Tuesday, September 25, 2007

Iz.I.T.4.V.S.P. - follow-up

My last blog entry got a lot of attention and generated quite a few comments. While I won't address all the comments, I do appreciate the differing views and opinions.

I wanted to clarify a few things: Several people made the point that we need to shrink the size of IT. I don't disagree, but it doesn't really matter: if my job is to reduce the size of my team, then that's what I need to do whether or I agree or not. I expressed an opinion that it would be better for the people, and ultimately better for Intel, to offer VSP rather than going through a redeployment exercise. But it wasn't my decision, it was JJ's. He has access to information I do not, he may be trying achieve goals of which I'm not aware, or VSP may not have been an option for him. Or I could just be wrong. It's my opinion - nothing more.

A couple of people sent email asking what I think about JJ's handling of this situation. I think his communication to us internally was honest and came early. I think he told us what he could. He didn't seem any happier about laying off people than am I, or any of you are. It's unpleasant work, and he doesn't have the luxury of bitching about it on a blog. I don't really know JJ, but he seems to be a decent guy and I think he's a good CIO. He's handling the redeployment about as well as it can be handled, imo.

One commenter thinks I'm acting unethically:

Obviously you failed your BPX and Info Security training - this is stupid. You're the guy that ruins it for the rest of us managers (JJ & IT Staff is afraid to share anything with the rest of the organization because they fear seeing it end up on a web site or blog somewhere)

I haven't shared any information that is not public knowledge, with the exception of some personal observations and widely circulated rumors, neither of which are confidential. I didn't blog about this redeployment until Intel issued a press release with some specifics.

As far as IT staff sharing information, I don't see a real problem there. I get a lot of information from my management that I can't share, or choose not to share. Intel people were speaking to InformationWeek, ComputerWorld, the WSJ, the SJ Merc, the Oregonian, and other publications long before I started blogging. I can't imagine that JJ or other execs are having to be any more careful now.

39 comments:

Bill A said...

A per VSP, I have changed my mind over time. Originally, I believed that not offering VSP was the right thing to do. If you do offer VSP you tend to lose the top performers or true risk-takers who feel they will be fine elsewhere. And those who would never take VSP tend to be those who are too scared to leave, but are not necessarily motivated.

My current thinking is that morale is so low, it would be best to have an open VSP in groups to allow those who are so fed up and demotivated to simply leave.

It's honestly a tough call.

My understanding from talking with some folks in upper management (FWIW) is that VSP has been offered to those with bad reviews in the past, but this exposed Intel to some legal issues that they are trying to avoid. I have never had that official validated though. Just the usual hallway/CPR (CPR in Oregon) conversations.

Keep up the blog, I think it's a pretty healthy thing keep doing as a release of steam and frustration.

Anonymous said...

Don't know why u are defending JJ. He is the commander-in-chief for IT and under his tenure, this just went from bad to worse.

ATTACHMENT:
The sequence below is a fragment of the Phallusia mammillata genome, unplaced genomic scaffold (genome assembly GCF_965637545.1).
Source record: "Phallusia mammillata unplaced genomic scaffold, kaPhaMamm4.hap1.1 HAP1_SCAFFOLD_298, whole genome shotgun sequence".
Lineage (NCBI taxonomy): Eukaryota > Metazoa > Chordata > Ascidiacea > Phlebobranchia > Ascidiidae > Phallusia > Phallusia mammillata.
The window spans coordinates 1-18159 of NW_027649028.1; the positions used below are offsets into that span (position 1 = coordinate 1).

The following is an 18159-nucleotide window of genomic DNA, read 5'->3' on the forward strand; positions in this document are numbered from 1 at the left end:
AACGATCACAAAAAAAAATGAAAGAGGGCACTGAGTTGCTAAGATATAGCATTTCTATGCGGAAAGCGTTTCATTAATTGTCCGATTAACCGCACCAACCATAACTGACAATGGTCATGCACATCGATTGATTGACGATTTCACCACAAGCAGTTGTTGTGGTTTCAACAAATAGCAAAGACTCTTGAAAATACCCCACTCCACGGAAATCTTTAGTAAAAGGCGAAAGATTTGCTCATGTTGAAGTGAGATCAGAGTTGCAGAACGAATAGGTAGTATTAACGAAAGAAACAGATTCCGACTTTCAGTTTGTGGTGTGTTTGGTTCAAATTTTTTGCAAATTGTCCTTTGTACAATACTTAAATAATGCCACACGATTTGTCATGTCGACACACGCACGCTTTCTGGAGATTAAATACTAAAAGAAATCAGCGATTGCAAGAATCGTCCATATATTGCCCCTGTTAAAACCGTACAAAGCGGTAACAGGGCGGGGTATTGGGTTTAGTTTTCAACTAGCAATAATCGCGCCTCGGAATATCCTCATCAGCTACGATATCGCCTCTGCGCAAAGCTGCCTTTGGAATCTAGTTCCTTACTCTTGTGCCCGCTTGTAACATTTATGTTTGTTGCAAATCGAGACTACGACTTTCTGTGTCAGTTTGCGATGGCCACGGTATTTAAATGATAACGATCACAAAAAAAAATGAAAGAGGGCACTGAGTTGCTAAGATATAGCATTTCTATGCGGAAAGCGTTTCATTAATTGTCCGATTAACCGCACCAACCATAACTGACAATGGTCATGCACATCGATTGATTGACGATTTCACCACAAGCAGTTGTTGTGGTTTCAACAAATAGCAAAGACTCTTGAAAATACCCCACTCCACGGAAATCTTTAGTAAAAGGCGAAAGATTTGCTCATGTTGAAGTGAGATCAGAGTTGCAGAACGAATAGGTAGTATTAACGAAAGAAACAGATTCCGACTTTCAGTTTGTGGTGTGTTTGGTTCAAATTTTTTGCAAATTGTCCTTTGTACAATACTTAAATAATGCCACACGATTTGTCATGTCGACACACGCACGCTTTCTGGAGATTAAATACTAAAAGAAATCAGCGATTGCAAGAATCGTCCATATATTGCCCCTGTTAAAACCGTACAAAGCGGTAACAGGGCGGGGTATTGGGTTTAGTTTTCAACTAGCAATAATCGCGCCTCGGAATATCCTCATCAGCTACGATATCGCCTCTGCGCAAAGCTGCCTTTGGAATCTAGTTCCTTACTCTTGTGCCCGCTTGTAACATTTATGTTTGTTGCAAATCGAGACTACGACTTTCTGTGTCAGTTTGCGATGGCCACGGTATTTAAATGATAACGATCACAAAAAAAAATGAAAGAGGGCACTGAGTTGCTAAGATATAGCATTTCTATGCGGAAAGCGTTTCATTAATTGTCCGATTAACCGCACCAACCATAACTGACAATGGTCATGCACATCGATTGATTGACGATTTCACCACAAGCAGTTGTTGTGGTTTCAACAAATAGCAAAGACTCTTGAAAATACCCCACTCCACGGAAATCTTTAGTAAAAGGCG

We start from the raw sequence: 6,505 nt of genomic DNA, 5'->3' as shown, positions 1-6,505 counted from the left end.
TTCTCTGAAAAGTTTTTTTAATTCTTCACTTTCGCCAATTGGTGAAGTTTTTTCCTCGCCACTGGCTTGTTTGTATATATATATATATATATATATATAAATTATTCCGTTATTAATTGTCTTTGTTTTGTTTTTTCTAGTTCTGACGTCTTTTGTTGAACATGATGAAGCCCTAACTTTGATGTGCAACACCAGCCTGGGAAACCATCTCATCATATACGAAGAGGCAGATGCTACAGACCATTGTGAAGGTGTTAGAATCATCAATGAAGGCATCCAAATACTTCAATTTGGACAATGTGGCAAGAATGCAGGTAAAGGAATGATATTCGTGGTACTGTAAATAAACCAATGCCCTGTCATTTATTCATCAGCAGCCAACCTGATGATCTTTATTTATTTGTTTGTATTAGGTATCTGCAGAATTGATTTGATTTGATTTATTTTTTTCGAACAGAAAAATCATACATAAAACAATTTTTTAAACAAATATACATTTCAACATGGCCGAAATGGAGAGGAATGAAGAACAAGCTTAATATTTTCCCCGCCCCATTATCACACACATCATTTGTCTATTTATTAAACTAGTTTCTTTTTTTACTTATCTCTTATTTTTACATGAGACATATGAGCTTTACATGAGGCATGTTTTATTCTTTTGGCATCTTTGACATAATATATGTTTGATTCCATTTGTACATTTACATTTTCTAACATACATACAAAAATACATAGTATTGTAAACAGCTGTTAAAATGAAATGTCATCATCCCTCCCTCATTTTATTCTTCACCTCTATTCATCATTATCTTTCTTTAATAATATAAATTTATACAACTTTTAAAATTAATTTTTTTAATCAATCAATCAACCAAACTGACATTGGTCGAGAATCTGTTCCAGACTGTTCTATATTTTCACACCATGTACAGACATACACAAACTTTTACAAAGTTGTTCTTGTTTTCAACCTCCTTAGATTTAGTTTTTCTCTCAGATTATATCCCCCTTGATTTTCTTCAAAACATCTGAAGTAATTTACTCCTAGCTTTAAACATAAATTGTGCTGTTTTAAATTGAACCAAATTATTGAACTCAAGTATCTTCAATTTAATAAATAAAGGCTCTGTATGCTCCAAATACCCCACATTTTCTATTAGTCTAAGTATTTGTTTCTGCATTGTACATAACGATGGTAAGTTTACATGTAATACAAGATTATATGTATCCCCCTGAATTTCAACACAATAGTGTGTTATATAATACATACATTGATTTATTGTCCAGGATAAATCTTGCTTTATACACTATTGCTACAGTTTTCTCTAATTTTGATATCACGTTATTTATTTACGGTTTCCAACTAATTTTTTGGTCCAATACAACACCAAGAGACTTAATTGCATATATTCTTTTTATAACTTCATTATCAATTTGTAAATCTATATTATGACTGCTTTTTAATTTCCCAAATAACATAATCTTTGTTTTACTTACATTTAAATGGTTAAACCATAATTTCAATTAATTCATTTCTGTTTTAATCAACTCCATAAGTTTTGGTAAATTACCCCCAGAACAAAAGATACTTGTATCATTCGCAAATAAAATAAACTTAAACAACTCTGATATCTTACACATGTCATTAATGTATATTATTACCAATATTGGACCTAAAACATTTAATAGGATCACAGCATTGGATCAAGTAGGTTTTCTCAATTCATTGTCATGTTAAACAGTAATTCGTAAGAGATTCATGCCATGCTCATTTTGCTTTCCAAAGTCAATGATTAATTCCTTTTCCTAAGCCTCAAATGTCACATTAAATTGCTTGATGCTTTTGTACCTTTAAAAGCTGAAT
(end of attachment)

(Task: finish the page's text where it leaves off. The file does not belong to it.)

Whole SAP replatform is a big joke, a trainwreck and most of the work bees know it. JJ did nothing to bridge that gap betweeen people who actually do work and those who make decisions.
Its not all his blame. But, he did nothing to make it better even when he was in-charge.

Anonymous said...

I was in the process of leaving Intel when SAP was declared "necessary" for the success of the company.

I was also present when IT brought the original SAP, STAR, inhouse for the same reason.

Both were flawed decisions.

The fundamental reason STAR turned into such an IT mess and financial disaster was that it was the primary recipient of significant funds. Therefore, the customer departments heaped every request they had onto this single project and the software turned into a nightmare of development and support.

It didn't help that prior to STAR's arrival the business side of Intel IT had been Univac based and the operations staff had no flaming idea how to implement or support an IBM based system.

SAP was initially seen as a successor to STAR except those of us who had originally developed STAR knew better. SAP was a generalized IT solution and nowhere in Intel did user departments want to settle for "general". They refused, in large part, to alter their business practices and therefore required substantial modification of SAP to work. This, in addition to the normal number of interfaces required to support other existing IT systems.

SAP's failure, in terms of 'features' as well as cost of support was predetermined.

A lot of IT people knew this long ago. Some of us said so. All of us were ignored.

If you want a textbook case of how to demotivate skilled technicians take a thorough look at IT history.

Anonymous said...

I think the contributors that are saying suck it up or leave are missing the point. I sense you care enough to stick around and would like to see things get better. The folks who have completely given up are the ones who choose to leave. So maybe you still have some hope that things will get better and you still have some loyalty to the company. I know Intel employees in general demonstrate a level of loyalty I haven't seen in any other company, especially given the conditions.